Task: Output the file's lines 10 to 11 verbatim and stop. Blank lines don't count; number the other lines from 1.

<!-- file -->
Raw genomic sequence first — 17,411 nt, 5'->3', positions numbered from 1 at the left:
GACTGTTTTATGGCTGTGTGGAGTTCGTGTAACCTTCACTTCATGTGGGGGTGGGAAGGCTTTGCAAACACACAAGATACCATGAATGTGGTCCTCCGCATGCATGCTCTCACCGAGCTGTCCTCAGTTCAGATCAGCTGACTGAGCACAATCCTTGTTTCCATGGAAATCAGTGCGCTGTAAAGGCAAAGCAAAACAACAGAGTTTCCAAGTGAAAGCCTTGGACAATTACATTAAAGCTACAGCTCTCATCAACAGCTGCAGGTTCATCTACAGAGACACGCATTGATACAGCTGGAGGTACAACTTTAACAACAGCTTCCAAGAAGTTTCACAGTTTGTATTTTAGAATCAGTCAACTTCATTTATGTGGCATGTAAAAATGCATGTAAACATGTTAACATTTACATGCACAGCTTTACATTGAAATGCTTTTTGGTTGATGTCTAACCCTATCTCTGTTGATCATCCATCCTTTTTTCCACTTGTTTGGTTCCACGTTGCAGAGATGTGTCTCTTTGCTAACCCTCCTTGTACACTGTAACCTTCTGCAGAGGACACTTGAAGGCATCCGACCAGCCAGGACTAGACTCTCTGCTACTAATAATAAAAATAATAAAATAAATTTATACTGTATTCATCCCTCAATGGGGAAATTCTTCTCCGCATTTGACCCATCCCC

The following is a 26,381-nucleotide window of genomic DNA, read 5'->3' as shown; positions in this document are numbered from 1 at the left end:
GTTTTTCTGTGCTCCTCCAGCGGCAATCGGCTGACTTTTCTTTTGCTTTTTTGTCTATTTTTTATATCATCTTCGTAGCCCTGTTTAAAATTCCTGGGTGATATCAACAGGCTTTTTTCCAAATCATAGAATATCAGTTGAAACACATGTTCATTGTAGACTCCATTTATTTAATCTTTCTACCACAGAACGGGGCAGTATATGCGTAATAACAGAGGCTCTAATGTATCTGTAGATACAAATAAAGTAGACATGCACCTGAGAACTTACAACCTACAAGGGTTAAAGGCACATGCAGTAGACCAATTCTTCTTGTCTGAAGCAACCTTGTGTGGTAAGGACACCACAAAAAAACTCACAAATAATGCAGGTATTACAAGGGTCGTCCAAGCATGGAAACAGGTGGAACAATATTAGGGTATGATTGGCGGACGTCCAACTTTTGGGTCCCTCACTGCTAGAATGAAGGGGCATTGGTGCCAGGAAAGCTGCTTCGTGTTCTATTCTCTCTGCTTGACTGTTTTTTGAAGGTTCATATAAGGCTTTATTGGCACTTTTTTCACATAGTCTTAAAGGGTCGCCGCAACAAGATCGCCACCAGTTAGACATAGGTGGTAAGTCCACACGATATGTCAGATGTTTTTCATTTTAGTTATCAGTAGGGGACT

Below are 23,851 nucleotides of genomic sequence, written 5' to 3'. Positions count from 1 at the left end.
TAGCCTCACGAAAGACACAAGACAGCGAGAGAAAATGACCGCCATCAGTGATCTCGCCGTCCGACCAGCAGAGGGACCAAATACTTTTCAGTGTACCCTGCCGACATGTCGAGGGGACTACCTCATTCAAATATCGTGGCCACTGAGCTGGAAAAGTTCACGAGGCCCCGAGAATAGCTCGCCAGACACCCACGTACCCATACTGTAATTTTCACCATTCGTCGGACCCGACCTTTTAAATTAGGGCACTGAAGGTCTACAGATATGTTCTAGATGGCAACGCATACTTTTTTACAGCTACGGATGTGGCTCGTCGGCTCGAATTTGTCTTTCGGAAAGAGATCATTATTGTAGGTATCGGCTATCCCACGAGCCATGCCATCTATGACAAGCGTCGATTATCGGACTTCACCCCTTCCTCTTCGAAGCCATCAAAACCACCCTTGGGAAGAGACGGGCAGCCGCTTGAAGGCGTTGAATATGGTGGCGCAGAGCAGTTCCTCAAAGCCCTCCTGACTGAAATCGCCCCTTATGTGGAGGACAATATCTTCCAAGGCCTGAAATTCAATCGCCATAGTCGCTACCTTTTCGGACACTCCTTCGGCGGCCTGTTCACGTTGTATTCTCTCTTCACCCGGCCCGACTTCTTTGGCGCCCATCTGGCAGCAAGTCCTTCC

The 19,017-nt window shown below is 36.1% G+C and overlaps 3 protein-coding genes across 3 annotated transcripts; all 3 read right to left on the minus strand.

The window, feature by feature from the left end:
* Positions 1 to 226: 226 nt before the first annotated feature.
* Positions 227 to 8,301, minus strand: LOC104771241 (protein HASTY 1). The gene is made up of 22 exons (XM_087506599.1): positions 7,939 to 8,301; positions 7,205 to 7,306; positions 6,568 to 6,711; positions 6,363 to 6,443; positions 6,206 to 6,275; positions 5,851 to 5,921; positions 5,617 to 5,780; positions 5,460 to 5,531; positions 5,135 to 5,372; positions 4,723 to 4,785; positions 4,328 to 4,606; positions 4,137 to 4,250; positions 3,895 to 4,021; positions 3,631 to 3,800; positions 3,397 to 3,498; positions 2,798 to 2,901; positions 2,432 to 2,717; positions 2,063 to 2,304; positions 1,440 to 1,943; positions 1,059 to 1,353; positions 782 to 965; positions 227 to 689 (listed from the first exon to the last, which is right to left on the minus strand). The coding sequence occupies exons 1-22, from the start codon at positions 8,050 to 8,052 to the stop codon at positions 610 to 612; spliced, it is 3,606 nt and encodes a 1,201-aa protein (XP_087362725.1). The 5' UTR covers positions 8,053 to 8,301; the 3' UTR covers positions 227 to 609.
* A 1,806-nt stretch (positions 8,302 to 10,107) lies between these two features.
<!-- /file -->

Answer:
* Positions 227 to 8,301, minus strand: LOC104771241 (protein HASTY 1). The gene is made up of 22 exons (XM_087506599.1): positions 7,939 to 8,301; positions 7,205 to 7,306; positions 6,568 to 6,711; positions 6,363 to 6,443; positions 6,206 to 6,275; positions 5,851 to 5,921; positions 5,617 to 5,780; positions 5,460 to 5,531; positions 5,135 to 5,372; positions 4,723 to 4,785; positions 4,328 to 4,606; positions 4,137 to 4,250; positions 3,895 to 4,021; positions 3,631 to 3,800; positions 3,397 to 3,498; positions 2,798 to 2,901; positions 2,432 to 2,717; positions 2,063 to 2,304; positions 1,440 to 1,943; positions 1,059 to 1,353; positions 782 to 965; positions 227 to 689 (listed from the first exon to the last, which is right to left on the minus strand). The coding sequence occupies exons 1-22, from the start codon at positions 8,050 to 8,052 to the stop codon at positions 610 to 612; spliced, it is 3,606 nt and encodes a 1,201-aa protein (XP_087362725.1). The 5' UTR covers positions 8,053 to 8,301; the 3' UTR covers positions 227 to 609.
* A 1,806-nt stretch (positions 8,302 to 10,107) lies between these two features.